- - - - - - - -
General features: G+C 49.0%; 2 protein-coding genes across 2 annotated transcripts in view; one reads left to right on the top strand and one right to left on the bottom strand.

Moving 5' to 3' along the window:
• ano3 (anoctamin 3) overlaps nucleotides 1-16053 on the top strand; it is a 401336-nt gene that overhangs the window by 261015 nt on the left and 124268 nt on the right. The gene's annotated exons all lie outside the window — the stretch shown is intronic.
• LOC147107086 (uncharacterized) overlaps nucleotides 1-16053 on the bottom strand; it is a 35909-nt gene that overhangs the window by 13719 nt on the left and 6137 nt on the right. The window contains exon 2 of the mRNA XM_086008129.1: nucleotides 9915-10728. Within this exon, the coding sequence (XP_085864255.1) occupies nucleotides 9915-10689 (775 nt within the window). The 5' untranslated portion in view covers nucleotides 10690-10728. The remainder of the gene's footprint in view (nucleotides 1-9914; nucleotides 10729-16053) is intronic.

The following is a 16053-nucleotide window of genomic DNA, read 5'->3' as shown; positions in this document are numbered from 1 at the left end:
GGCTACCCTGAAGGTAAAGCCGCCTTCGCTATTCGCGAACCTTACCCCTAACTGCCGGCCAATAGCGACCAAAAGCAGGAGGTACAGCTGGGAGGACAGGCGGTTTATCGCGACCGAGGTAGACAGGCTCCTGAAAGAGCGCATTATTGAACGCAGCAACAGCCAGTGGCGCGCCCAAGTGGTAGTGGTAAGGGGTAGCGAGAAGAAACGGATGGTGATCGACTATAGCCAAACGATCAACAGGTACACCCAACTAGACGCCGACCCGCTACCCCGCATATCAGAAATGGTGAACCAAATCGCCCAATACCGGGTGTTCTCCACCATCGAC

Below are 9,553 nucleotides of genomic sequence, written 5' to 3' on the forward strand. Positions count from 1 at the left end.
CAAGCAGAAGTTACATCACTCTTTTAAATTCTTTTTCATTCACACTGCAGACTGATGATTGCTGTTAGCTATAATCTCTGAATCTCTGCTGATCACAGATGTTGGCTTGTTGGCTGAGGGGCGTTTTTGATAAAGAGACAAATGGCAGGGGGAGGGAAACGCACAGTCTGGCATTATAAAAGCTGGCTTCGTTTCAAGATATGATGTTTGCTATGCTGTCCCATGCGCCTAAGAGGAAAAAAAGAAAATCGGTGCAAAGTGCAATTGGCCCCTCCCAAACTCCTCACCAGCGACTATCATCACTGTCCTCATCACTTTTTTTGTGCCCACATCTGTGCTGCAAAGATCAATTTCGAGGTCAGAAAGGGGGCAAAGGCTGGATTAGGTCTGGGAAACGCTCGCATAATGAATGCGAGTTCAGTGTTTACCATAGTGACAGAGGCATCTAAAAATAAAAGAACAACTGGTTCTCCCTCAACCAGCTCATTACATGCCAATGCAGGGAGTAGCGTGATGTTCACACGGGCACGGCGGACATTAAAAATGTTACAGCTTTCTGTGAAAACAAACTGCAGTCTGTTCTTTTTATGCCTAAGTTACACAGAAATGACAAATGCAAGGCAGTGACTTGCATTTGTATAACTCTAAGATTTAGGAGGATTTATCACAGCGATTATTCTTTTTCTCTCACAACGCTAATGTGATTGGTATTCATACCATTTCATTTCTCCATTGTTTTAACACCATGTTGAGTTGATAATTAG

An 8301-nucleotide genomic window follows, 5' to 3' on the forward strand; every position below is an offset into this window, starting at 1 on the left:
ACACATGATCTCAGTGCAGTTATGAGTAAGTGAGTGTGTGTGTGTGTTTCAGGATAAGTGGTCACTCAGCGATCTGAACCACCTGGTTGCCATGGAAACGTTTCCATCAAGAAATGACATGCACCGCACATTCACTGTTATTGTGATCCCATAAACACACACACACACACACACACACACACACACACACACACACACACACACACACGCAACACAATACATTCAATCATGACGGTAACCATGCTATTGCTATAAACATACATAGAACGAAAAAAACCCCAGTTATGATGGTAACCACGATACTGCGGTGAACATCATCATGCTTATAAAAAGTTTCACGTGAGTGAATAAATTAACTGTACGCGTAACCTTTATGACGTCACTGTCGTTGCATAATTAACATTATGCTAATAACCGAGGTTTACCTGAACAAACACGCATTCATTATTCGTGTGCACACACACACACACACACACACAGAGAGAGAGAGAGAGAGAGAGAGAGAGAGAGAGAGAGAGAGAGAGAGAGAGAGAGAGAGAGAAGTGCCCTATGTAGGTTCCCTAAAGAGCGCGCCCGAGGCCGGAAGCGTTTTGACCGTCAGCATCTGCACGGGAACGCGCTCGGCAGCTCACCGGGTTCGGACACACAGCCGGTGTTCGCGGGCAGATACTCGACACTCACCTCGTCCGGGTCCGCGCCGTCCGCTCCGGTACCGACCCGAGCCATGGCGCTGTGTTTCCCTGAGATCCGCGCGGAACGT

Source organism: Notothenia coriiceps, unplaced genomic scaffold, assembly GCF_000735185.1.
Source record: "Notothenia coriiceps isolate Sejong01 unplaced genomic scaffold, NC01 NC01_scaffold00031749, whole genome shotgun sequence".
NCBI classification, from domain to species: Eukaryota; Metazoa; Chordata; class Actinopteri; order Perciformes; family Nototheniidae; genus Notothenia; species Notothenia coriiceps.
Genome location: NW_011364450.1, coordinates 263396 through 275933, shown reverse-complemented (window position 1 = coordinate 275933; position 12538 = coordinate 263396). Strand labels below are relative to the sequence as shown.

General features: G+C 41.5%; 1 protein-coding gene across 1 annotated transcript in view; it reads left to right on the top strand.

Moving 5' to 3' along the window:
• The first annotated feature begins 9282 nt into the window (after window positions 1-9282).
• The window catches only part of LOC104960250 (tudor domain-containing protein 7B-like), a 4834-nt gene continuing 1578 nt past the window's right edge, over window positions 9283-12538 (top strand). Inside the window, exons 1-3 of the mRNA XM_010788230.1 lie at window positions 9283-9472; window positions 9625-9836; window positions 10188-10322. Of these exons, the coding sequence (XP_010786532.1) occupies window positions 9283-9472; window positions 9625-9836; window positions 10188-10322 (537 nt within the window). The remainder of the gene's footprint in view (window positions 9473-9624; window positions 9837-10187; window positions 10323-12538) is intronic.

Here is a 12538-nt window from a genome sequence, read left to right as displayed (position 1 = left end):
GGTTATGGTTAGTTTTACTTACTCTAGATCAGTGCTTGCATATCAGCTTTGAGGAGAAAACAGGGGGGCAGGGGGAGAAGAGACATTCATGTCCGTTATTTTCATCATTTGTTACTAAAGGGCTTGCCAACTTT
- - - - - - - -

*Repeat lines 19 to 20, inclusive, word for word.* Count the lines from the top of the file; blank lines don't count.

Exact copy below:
Here is a 12538-nt window from a genome sequence, read left to right as displayed (position 1 = left end):
GGTTATGGTTAGTTTTACTTACTCTAGATCAGTGCTTGCATATCAGCTTTGAGGAGAAAACAGGGGGGCAGGGGGAGAAGAGACATTCATGTCCGTTATTTTCATCATTTGTTACTAAAGGGCTTGCCAACTTT